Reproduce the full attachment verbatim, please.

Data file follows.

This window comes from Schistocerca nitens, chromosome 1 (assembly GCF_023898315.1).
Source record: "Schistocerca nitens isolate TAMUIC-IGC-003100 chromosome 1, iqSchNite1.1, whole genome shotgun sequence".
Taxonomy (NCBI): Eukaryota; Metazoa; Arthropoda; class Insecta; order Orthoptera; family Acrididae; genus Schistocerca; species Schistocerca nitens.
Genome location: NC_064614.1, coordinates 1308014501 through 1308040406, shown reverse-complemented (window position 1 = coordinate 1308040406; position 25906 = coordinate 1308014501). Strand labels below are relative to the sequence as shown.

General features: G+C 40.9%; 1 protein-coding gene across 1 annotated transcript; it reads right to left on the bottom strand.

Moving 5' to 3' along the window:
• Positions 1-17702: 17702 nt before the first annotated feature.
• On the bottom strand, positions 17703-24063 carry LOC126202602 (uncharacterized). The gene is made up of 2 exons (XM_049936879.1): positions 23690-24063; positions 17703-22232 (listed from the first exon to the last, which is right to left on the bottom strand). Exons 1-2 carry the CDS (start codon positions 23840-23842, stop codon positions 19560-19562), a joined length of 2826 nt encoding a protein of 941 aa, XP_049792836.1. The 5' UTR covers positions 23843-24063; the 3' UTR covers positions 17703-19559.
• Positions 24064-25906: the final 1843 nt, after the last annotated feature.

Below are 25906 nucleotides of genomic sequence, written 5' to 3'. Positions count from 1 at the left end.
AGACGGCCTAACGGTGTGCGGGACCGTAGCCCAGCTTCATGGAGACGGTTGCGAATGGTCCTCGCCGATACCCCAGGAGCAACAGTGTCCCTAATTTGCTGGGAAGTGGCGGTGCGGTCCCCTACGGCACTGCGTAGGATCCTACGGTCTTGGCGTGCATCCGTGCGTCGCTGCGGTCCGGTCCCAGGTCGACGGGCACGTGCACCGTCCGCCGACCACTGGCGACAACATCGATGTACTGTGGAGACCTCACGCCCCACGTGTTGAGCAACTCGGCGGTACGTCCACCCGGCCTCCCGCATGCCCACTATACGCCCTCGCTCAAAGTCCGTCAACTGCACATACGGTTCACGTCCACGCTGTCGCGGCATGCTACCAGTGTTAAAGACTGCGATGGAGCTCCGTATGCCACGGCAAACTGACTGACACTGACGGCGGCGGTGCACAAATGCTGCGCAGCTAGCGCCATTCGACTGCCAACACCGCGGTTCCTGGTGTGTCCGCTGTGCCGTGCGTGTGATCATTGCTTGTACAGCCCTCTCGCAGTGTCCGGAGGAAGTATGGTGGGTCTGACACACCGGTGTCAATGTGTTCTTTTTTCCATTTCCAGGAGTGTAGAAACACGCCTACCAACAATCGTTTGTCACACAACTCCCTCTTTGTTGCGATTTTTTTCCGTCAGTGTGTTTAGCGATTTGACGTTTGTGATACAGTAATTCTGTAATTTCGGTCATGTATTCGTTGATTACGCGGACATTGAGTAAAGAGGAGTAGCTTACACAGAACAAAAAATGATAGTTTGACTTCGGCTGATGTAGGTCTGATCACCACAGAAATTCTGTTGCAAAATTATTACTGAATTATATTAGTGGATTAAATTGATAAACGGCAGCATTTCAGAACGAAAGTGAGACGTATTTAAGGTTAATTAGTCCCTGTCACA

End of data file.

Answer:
This window comes from Schistocerca nitens, chromosome 1 (assembly GCF_023898315.1).
Source record: "Schistocerca nitens isolate TAMUIC-IGC-003100 chromosome 1, iqSchNite1.1, whole genome shotgun sequence".
Taxonomy (NCBI): Eukaryota; Metazoa; Arthropoda; class Insecta; order Orthoptera; family Acrididae; genus Schistocerca; species Schistocerca nitens.
Genome location: NC_064614.1, coordinates 1308014501 through 1308040406, shown reverse-complemented (window position 1 = coordinate 1308040406; position 25906 = coordinate 1308014501). Strand labels below are relative to the sequence as shown.

General features: G+C 40.9%; 1 protein-coding gene across 1 annotated transcript; it reads right to left on the bottom strand.

Moving 5' to 3' along the window:
• Positions 1-17702: 17702 nt before the first annotated feature.
• On the bottom strand, positions 17703-24063 carry LOC126202602 (uncharacterized). The gene is made up of 2 exons (XM_049936879.1): positions 23690-24063; positions 17703-22232 (listed from the first exon to the last, which is right to left on the bottom strand). Exons 1-2 carry the CDS (start codon positions 23840-23842, stop codon positions 19560-19562), a joined length of 2826 nt encoding a protein of 941 aa, XP_049792836.1. The 5' UTR covers positions 23843-24063; the 3' UTR covers positions 17703-19559.
• Positions 24064-25906: the final 1843 nt, after the last annotated feature.

Below are 25906 nucleotides of genomic sequence, written 5' to 3'. Positions count from 1 at the left end.
AGACGGCCTAACGGTGTGCGGGACCGTAGCCCAGCTTCATGGAGACGGTTGCGAATGGTCCTCGCCGATACCCCAGGAGCAACAGTGTCCCTAATTTGCTGGGAAGTGGCGGTGCGGTCCCCTACGGCACTGCGTAGGATCCTACGGTCTTGGCGTGCATCCGTGCGTCGCTGCGGTCCGGTCCCAGGTCGACGGGCACGTGCACCGTCCGCCGACCACTGGCGACAACATCGATGTACTGTGGAGACCTCACGCCCCACGTGTTGAGCAACTCGGCGGTACGTCCACCCGGCCTCCCGCATGCCCACTATACGCCCTCGCTCAAAGTCCGTCAACTGCACATACGGTTCACGTCCACGCTGTCGCGGCATGCTACCAGTGTTAAAGACTGCGATGGAGCTCCGTATGCCACGGCAAACTGACTGACACTGACGGCGGCGGTGCACAAATGCTGCGCAGCTAGCGCCATTCGACTGCCAACACCGCGGTTCCTGGTGTGTCCGCTGTGCCGTGCGTGTGATCATTGCTTGTACAGCCCTCTCGCAGTGTCCGGAGGAAGTATGGTGGGTCTGACACACCGGTGTCAATGTGTTCTTTTTTCCATTTCCAGGAGTGTAGAAACACGCCTACCAACAATCGTTTGTCACACAACTCCCTCTTTGTTGCGATTTTTTTCCGTCAGTGTGTTTAGCGATTTGACGTTTGTGATACAGTAATTCTGTAATTTCGGTCATGTATTCGTTGATTACGCGGACATTGAGTAAAGAGGAGTAGCTTACACAGAACAAAAAATGATAGTTTGACTTCGGCTGATGTAGGTCTGATCACCACAGAAATTCTGTTGCAAAATTATTACTGAATTATATTAGTGGATTAAATTGATAAACGGCAGCATTTCAGAACGAAAGTGAGACGTATTTAAGGTTAATTAGTCCCTGTCACA